• 27% check a candidate’s social media profiles after their first interview
  • 15% check after their second interview with a candidate
  • 4% check just before making a job offer

This means that even if your interview is successful, a poorly thought out Tweet from years ago or a Facebook party photo could be all it takes for you to miss out on receiving a job offer from the company.

Avoid missing out on great opportunities by cleaning up and polishing your social media presence before you begin the interview process. Adjust your Facebook account’s privacy settings so that anything aside from your name and location is invisible to non-friends.

Scan your Twitter feed and delete tweets that could affect your reputation. Check that your LinkedIn profile is up-to-date and reflective of your current skills. Google your name and scan the first two pages to make sure there’s nothing that could hurt your chances.

How to Answer the “Tell Me About Yourself” Question

Use the LOVE formula

Label – identify yourself in some way i.e. “student” or “marketer”

Origin – tell your origin story, how did you get here? Keep this short – 30 seconds max.

Value – what can you uniquely offer?

Engage – something that encourages conversation

Here is a handy worksheet to address this question from “Self-Made Millennial” Madeline Mann.

The Best Interview Questions You Can Ask

1. What does it mean to be a culture fit at this company?

2. What are some of your favorite things about working here?

3. What are the biggest challenges this company is facing, and how will this role help address them?

4. What does success look like in this role and how is it measured?

5. Do you foresee any challenges I may have if I am hired for this role?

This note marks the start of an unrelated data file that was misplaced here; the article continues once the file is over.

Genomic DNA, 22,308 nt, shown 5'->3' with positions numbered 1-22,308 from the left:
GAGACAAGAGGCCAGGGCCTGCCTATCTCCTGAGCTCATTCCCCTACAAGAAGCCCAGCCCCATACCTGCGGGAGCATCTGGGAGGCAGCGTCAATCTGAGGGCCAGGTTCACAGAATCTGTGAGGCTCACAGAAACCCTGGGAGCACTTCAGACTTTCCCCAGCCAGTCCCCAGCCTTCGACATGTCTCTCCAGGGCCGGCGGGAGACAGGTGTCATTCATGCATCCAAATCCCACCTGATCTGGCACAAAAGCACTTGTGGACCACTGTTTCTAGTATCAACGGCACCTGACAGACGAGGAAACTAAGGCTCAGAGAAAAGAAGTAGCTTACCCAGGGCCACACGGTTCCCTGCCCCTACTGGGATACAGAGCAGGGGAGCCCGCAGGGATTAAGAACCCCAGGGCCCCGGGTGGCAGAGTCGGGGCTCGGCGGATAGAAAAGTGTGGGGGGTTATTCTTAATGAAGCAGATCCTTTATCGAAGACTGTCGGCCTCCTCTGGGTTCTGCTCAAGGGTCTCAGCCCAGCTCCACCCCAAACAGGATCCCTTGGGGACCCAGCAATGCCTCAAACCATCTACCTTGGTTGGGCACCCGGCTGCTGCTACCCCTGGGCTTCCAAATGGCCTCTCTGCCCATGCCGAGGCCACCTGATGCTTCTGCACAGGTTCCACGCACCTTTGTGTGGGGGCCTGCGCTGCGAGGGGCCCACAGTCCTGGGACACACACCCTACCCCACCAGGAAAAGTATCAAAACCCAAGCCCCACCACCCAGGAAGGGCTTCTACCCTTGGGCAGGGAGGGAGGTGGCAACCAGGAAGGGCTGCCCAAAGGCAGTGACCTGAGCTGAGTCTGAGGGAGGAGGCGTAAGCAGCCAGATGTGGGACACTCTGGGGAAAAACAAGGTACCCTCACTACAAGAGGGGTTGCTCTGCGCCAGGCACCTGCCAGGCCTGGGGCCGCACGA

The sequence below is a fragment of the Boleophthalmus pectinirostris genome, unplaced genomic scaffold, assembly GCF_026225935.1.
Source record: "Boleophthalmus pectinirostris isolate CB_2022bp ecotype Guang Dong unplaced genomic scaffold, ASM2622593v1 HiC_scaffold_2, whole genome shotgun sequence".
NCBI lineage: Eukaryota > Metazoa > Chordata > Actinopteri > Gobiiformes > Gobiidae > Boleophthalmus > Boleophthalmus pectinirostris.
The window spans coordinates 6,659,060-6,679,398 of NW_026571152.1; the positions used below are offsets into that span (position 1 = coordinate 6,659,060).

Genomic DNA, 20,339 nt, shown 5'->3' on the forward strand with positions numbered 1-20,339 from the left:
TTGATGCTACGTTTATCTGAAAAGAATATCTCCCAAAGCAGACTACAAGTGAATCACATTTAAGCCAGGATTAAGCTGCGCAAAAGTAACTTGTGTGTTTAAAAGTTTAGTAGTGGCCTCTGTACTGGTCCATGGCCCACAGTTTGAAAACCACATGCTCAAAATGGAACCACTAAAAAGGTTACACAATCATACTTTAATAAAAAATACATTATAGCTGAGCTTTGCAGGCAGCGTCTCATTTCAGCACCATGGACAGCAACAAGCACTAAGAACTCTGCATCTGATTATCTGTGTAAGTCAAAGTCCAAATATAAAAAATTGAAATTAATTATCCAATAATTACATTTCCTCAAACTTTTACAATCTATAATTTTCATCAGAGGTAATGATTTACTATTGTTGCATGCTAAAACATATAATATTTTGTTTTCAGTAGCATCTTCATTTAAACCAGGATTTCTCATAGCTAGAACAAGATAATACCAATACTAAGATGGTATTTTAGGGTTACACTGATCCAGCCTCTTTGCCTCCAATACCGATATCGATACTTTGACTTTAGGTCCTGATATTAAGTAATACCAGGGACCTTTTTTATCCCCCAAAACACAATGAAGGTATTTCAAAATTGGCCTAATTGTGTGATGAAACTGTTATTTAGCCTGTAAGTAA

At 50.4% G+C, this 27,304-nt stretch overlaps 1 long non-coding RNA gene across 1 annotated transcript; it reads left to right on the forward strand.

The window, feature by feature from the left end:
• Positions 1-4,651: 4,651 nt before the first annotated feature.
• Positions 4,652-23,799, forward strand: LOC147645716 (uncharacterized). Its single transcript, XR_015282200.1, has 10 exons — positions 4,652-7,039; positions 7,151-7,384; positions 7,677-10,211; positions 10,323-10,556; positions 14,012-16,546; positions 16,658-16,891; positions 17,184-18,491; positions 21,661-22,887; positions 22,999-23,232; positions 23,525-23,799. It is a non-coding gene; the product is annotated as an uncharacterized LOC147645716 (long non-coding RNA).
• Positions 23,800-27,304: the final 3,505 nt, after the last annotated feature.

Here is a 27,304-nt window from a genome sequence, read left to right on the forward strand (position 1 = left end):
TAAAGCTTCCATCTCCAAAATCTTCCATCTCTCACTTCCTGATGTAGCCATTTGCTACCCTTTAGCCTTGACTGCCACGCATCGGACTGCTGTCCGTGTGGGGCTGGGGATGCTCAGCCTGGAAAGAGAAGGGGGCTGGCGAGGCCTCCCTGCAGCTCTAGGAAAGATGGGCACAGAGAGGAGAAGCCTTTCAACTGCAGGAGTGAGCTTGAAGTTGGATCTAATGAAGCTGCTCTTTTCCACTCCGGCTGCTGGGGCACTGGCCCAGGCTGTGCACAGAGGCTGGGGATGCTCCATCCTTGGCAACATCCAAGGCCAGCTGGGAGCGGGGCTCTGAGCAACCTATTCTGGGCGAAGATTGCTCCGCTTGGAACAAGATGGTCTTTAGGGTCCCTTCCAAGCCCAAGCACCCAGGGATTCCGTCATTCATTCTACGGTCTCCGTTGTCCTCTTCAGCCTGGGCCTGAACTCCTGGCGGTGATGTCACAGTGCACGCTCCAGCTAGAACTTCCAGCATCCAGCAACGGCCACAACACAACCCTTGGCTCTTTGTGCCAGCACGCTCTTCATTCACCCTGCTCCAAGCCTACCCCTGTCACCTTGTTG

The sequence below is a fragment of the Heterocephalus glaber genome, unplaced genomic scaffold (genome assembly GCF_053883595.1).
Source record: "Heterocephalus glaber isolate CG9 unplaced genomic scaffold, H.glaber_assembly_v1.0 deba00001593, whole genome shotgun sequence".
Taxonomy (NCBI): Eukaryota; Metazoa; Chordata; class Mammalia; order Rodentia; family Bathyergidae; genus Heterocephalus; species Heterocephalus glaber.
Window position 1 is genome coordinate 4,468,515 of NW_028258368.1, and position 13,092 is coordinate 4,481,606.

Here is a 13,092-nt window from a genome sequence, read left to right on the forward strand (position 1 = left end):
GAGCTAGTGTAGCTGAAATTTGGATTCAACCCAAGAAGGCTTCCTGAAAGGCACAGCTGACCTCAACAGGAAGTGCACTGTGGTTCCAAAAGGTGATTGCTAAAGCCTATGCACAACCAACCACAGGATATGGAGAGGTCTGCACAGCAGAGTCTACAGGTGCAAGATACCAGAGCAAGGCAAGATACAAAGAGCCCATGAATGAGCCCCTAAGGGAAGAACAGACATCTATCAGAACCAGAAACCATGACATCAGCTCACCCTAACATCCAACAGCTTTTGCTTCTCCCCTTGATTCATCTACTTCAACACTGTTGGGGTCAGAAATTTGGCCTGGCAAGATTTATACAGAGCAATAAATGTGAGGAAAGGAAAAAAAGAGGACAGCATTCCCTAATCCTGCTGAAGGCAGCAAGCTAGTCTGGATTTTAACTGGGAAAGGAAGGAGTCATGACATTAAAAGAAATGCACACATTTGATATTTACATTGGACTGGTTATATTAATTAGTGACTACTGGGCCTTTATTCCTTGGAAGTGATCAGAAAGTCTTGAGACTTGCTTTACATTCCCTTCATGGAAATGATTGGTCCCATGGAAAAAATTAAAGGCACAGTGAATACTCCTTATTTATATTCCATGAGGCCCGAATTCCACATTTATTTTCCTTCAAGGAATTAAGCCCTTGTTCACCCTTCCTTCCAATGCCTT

6. How will my performance be measured so that we know I’m making progress towards these challenges?

7. What haven’t you asked that you would like to?

Make sure you follow up! Following up within 24 hours after a job interview is crucial. Make sure you stay ahead of the game with this downloadable ultimate email template.

Don't Forget the Basics

Before your interview, remember that the classic “rules” of applying for a job still apply:

  • Be polite and introduce yourself to everyone you meet with the goal of making a great first impression.
  • Dress well (always dress at or above the standard for the employer) so that you stand out as someone that takes the opportunity seriously. Doesn’t matter if it’s over Zoom or in person.
  • Arrive (again, over Zoom or in person) for your interview on time (or preferably 10 to 15 minutes early) and bring extra copies of your CV and reference list with you.
  • Avoid bad habits like slouching, fidgeting, chewing gum or mumbling. Meanwhile, focus on keeping great posture, maintaining eye contact and listening to your interviewer.

Need more? Here are some of the top websites and articles Antenna recommends for interviewing for a marketing position:

“Interview Questions to Ask Every Marketing Job Candidate” from LinkedIn Business

“10 Tips to Use for Your Next Marketing Interview” from Forbes

“7 Marketing Interview Questions and Answers” from Indeed

“7 Effective Interview Tips for Any Digital Marketing Job” from Digital Marketing Institute